Researcher profile: Nikolina Sekulic
Dr Nikolina Sekulic joined NCMM in 2016. Her main research aim is to better understand the molecular mechanisms that assure genomic stability during cell division. In this profile article, Dr Sekulic discusses her group's current research strategies, her career background, and the day-to-day motivations driving her to make new discoveries.
What is your field of research and what are the main aims of your lab?
We are interested to know how chromatin is organized within cells. In particular, we are interested in chromatin organization at centromeres; the region of the chromosome necessary for accurate chromosome segregation during cell division.
What project(s) are you working on at the moment, and what do you hope to discover?
Currently, we are trying to understand how chromatin at centromeres is different to that in the rest of the chromosome.
The centromere is a part of chromosomes that plays a major role in cell division, serving as an anchor point for microtubules that pull on condensed, duplicated chromosomes to distribute them equally into two emerging ‘daughter’ cells. Each chromosome needs to have one and only one functional centromere in order to be successfully inherited by both daughter cells during cell division – failure to do so can lead to faulty cell division and potentially diseases such as cancer.
Chromosomes are made of chromatin – complex DNA-protein structures with nucleosomes as a building unit. Nucleosomes are globular complexes made of DNA wrapped around a core of proteins called histones. Our work focuses on a special type of histone that exists only within centromeres, called CENP-A. This histone is necessary and sufficient for correct formation and maintenance of a functional centromere. We would like to understand how CENP-A-containing nucleosomes shape the chromatin structure at centromeres and attract other centromeric proteins. We have used cryo-electron microscopy (cryo-EM) to define the high-resolution molecular structure of CENP-A nucleosomes, providing insights into the important molecular events that drive cell mitosis.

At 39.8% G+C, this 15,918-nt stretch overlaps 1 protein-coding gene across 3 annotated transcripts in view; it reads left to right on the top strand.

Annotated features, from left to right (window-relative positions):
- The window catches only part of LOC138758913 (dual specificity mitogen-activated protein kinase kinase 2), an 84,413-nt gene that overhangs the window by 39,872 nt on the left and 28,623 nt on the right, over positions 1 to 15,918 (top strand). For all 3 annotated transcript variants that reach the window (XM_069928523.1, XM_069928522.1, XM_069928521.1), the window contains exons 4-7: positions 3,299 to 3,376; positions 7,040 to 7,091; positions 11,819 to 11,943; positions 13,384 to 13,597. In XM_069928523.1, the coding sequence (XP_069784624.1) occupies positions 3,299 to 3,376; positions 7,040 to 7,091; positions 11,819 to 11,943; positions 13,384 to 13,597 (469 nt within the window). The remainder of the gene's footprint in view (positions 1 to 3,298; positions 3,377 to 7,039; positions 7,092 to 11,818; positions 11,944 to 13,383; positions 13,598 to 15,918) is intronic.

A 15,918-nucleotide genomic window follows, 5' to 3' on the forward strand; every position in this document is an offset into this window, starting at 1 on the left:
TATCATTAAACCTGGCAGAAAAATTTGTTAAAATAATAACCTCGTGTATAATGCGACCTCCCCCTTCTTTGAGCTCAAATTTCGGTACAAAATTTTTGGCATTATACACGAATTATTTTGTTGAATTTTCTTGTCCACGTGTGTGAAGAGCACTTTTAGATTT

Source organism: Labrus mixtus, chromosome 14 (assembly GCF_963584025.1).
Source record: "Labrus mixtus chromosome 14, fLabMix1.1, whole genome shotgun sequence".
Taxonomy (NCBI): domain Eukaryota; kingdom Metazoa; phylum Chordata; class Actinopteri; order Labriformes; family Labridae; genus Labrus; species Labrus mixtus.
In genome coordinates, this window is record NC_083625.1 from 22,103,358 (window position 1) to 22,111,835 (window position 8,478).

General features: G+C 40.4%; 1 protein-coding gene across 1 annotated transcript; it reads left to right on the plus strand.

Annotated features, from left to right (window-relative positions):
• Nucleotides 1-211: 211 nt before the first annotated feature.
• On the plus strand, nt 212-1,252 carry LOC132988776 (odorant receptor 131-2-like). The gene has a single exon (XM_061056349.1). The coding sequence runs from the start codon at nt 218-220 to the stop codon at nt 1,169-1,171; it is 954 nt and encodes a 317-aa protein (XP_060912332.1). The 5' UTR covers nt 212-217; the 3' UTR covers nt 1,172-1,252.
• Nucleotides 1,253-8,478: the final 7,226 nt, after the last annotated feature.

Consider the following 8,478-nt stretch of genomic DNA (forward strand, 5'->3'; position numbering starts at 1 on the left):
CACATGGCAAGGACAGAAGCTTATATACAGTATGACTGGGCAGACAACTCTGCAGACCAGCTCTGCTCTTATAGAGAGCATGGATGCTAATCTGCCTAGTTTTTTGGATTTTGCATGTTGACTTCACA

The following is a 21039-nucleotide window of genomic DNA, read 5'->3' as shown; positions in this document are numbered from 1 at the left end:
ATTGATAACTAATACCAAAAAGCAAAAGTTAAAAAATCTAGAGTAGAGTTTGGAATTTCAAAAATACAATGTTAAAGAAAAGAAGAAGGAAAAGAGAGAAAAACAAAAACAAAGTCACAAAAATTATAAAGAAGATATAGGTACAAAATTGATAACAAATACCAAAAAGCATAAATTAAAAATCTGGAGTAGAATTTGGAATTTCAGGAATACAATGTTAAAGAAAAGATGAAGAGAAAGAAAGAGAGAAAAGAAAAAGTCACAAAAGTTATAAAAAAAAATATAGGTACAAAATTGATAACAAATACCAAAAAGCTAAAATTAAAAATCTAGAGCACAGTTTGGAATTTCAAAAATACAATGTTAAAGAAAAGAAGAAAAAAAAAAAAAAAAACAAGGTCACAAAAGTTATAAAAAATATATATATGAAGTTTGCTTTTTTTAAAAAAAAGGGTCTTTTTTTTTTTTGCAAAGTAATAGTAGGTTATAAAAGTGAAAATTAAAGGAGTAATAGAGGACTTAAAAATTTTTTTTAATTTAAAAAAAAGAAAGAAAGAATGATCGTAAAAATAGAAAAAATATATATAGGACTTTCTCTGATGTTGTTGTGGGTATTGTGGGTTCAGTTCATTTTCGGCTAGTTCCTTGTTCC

We are now expanding our studies to get a more complete picture of the molecular organisation at centromeres. To this end, we have started a collaboration with the Halic lab at St. Jude’s hospital in the USA, and also with our Nordic EMBL Partnership sister institute MIMS in Umeå, Sweden.
Your group recently acquired an instrument that enables ‘hydrogen-deuterium exchange coupled to mass spectrometry’ (HDX-MS). Can you tell us a bit more about this and how it will help you to reach your research goals?
Yes, we now have a state-of-art HDX-MS platform installed in our lab! This is the first and only instrument with HDX capabilities in Norway and it is now open for national collaborations.
Hydrogen-deuterium exchange is a powerful technique that gives information about protein dynamics. The technique is based on the property of hydrogen from protein peptide bonds to exchange with hydrogen (or deuterium) from a solvent at a timescale of seconds to hours (sometimes even days). This exchange is faster in the solvent-exposed parts of the protein and slower in the parts where the protein backbone is engaged in hydrogen bonding (i.e. formation of protein secondary structures) or with a ligand (binding of other proteins, drugs, lipids etc).
In our system, the extent of ‘deuteration’ and thus solvent exposure, is measured with an advanced mass spectrometer, that also has electron-transfer dissociation (ETD) and ion mobility capabilities for increased resolution. HDX provides structural and dynamic information and is therefore a very useful method in structural biology studies. Data can be generated using only a modest amount of protein, and the approach can capture almost any type of protein conformational change in solution. It has multiple applications in research and in the pharmaceutical industry, including investigating protein dynamics in different solvents, monitoring protein folding, identifying conformational changes upon ligand binding or upon post-translational modifications.
Perhaps the most attractive application of HDX is to investigate the effect of drug-protein interactions. Here, differences in HDX could identify drug-binding sites or the effect of the drug on the overall stability/dynamics of the protein and thus aid in drug-design.
In our lab, we are currently using HDX to investigate the effect of (auto)phosphorylation on an essential mitotic protein kinase complex, that is also a drug target. We have found that phosphorylation significantly rigidifies the enzyme complex and we hypothesize that rigidification is necessary for kinase activity. We next want to investigate how phosphorylation on a site that is distant from the active site can affect enzymatic activity. This would provide opportunities for the design of so-called “allosteric drugs” that have a potential for higher specificity.